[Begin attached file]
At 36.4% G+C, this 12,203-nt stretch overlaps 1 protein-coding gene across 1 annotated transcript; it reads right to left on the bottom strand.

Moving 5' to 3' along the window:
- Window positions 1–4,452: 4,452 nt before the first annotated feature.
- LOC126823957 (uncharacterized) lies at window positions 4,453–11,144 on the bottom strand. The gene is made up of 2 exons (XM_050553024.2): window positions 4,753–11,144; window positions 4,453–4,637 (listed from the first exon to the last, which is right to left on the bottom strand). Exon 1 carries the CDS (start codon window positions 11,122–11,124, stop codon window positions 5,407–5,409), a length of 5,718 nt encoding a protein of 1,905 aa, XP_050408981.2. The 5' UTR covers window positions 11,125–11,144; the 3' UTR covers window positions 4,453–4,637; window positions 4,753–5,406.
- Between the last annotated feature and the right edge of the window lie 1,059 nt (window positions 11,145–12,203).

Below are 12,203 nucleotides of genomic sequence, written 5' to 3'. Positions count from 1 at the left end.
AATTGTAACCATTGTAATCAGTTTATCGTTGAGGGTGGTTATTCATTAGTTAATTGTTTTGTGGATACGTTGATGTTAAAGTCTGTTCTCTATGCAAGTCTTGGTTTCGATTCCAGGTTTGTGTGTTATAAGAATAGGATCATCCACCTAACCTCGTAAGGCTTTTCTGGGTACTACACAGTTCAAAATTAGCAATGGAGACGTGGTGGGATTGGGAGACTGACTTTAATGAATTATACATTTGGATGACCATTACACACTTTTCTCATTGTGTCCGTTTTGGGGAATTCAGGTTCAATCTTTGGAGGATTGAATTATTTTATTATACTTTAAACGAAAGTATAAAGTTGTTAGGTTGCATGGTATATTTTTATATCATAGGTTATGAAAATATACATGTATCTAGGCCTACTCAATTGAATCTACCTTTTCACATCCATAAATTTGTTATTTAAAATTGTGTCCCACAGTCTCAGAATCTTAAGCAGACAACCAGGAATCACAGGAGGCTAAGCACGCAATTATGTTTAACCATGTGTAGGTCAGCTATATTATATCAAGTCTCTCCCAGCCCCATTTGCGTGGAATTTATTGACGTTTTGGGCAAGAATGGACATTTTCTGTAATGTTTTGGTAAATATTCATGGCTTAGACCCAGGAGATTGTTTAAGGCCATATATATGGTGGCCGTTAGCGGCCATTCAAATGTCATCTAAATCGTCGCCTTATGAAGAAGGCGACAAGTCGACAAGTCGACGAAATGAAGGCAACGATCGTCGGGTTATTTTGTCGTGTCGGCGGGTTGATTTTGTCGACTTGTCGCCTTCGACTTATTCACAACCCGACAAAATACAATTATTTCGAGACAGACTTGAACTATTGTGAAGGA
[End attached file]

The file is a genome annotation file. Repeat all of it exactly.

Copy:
At 36.4% G+C, this 12,203-nt stretch overlaps 1 protein-coding gene across 1 annotated transcript; it reads right to left on the bottom strand.

Moving 5' to 3' along the window:
- Window positions 1–4,452: 4,452 nt before the first annotated feature.
- LOC126823957 (uncharacterized) lies at window positions 4,453–11,144 on the bottom strand. The gene is made up of 2 exons (XM_050553024.2): window positions 4,753–11,144; window positions 4,453–4,637 (listed from the first exon to the last, which is right to left on the bottom strand). Exon 1 carries the CDS (start codon window positions 11,122–11,124, stop codon window positions 5,407–5,409), a length of 5,718 nt encoding a protein of 1,905 aa, XP_050408981.2. The 5' UTR covers window positions 11,125–11,144; the 3' UTR covers window positions 4,453–4,637; window positions 4,753–5,406.
- Between the last annotated feature and the right edge of the window lie 1,059 nt (window positions 11,145–12,203).

Below are 12,203 nucleotides of genomic sequence, written 5' to 3'. Positions count from 1 at the left end.
AATTGTAACCATTGTAATCAGTTTATCGTTGAGGGTGGTTATTCATTAGTTAATTGTTTTGTGGATACGTTGATGTTAAAGTCTGTTCTCTATGCAAGTCTTGGTTTCGATTCCAGGTTTGTGTGTTATAAGAATAGGATCATCCACCTAACCTCGTAAGGCTTTTCTGGGTACTACACAGTTCAAAATTAGCAATGGAGACGTGGTGGGATTGGGAGACTGACTTTAATGAATTATACATTTGGATGACCATTACACACTTTTCTCATTGTGTCCGTTTTGGGGAATTCAGGTTCAATCTTTGGAGGATTGAATTATTTTATTATACTTTAAACGAAAGTATAAAGTTGTTAGGTTGCATGGTATATTTTTATATCATAGGTTATGAAAATATACATGTATCTAGGCCTACTCAATTGAATCTACCTTTTCACATCCATAAATTTGTTATTTAAAATTGTGTCCCACAGTCTCAGAATCTTAAGCAGACAACCAGGAATCACAGGAGGCTAAGCACGCAATTATGTTTAACCATGTGTAGGTCAGCTATATTATATCAAGTCTCTCCCAGCCCCATTTGCGTGGAATTTATTGACGTTTTGGGCAAGAATGGACATTTTCTGTAATGTTTTGGTAAATATTCATGGCTTAGACCCAGGAGATTGTTTAAGGCCATATATATGGTGGCCGTTAGCGGCCATTCAAATGTCATCTAAATCGTCGCCTTATGAAGAAGGCGACAAGTCGACAAGTCGACGAAATGAAGGCAACGATCGTCGGGTTATTTTGTCGTGTCGGCGGGTTGATTTTGTCGACTTGTCGCCTTCGACTTATTCACAACCCGACAAAATACAATTATTTCGAGACAGACTTGAACTATTGTGAAGGA